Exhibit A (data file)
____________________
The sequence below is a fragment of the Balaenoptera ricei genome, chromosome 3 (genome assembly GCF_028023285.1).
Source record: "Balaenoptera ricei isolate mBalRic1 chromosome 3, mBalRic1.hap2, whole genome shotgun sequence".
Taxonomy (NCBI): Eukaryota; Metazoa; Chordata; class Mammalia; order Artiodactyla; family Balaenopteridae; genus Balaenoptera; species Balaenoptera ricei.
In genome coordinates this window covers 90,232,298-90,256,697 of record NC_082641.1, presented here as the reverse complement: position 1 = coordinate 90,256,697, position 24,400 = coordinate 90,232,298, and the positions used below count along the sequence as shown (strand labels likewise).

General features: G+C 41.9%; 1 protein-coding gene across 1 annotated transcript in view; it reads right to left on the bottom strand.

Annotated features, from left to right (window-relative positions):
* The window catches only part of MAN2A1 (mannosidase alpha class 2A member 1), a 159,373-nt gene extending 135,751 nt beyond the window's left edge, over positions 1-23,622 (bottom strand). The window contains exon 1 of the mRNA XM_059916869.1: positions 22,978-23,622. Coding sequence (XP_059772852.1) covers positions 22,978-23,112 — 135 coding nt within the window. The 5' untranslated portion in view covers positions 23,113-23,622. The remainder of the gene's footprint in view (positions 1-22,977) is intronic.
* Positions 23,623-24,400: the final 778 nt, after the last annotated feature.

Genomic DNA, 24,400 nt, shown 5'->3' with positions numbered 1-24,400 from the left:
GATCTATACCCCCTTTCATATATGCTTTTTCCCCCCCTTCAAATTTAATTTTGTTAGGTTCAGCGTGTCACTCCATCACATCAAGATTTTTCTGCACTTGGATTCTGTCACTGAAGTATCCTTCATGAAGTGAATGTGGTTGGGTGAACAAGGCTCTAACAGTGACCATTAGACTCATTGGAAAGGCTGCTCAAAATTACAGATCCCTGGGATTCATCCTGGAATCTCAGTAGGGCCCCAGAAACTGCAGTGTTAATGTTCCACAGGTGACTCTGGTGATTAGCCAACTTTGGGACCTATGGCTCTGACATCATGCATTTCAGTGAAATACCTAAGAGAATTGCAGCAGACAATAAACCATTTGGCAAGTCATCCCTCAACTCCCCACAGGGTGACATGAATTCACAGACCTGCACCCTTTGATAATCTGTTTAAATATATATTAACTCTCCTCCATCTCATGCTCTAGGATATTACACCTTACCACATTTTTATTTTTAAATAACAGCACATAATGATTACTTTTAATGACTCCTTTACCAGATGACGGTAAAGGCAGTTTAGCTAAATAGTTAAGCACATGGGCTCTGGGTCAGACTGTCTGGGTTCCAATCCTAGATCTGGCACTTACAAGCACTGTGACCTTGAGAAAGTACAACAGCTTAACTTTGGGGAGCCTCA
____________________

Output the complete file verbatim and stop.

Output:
The sequence below is a fragment of the Balaenoptera ricei genome, chromosome 3 (genome assembly GCF_028023285.1).
Source record: "Balaenoptera ricei isolate mBalRic1 chromosome 3, mBalRic1.hap2, whole genome shotgun sequence".
Taxonomy (NCBI): Eukaryota; Metazoa; Chordata; class Mammalia; order Artiodactyla; family Balaenopteridae; genus Balaenoptera; species Balaenoptera ricei.
In genome coordinates this window covers 90,232,298-90,256,697 of record NC_082641.1, presented here as the reverse complement: position 1 = coordinate 90,256,697, position 24,400 = coordinate 90,232,298, and the positions used below count along the sequence as shown (strand labels likewise).

General features: G+C 41.9%; 1 protein-coding gene across 1 annotated transcript in view; it reads right to left on the bottom strand.

Annotated features, from left to right (window-relative positions):
* The window catches only part of MAN2A1 (mannosidase alpha class 2A member 1), a 159,373-nt gene extending 135,751 nt beyond the window's left edge, over positions 1-23,622 (bottom strand). The window contains exon 1 of the mRNA XM_059916869.1: positions 22,978-23,622. Coding sequence (XP_059772852.1) covers positions 22,978-23,112 — 135 coding nt within the window. The 5' untranslated portion in view covers positions 23,113-23,622. The remainder of the gene's footprint in view (positions 1-22,977) is intronic.
* Positions 23,623-24,400: the final 778 nt, after the last annotated feature.

Genomic DNA, 24,400 nt, shown 5'->3' with positions numbered 1-24,400 from the left:
GATCTATACCCCCTTTCATATATGCTTTTTCCCCCCCTTCAAATTTAATTTTGTTAGGTTCAGCGTGTCACTCCATCACATCAAGATTTTTCTGCACTTGGATTCTGTCACTGAAGTATCCTTCATGAAGTGAATGTGGTTGGGTGAACAAGGCTCTAACAGTGACCATTAGACTCATTGGAAAGGCTGCTCAAAATTACAGATCCCTGGGATTCATCCTGGAATCTCAGTAGGGCCCCAGAAACTGCAGTGTTAATGTTCCACAGGTGACTCTGGTGATTAGCCAACTTTGGGACCTATGGCTCTGACATCATGCATTTCAGTGAAATACCTAAGAGAATTGCAGCAGACAATAAACCATTTGGCAAGTCATCCCTCAACTCCCCACAGGGTGACATGAATTCACAGACCTGCACCCTTTGATAATCTGTTTAAATATATATTAACTCTCCTCCATCTCATGCTCTAGGATATTACACCTTACCACATTTTTATTTTTAAATAACAGCACATAATGATTACTTTTAATGACTCCTTTACCAGATGACGGTAAAGGCAGTTTAGCTAAATAGTTAAGCACATGGGCTCTGGGTCAGACTGTCTGGGTTCCAATCCTAGATCTGGCACTTACAAGCACTGTGACCTTGAGAAAGTACAACAGCTTAACTTTGGGGAGCCTCA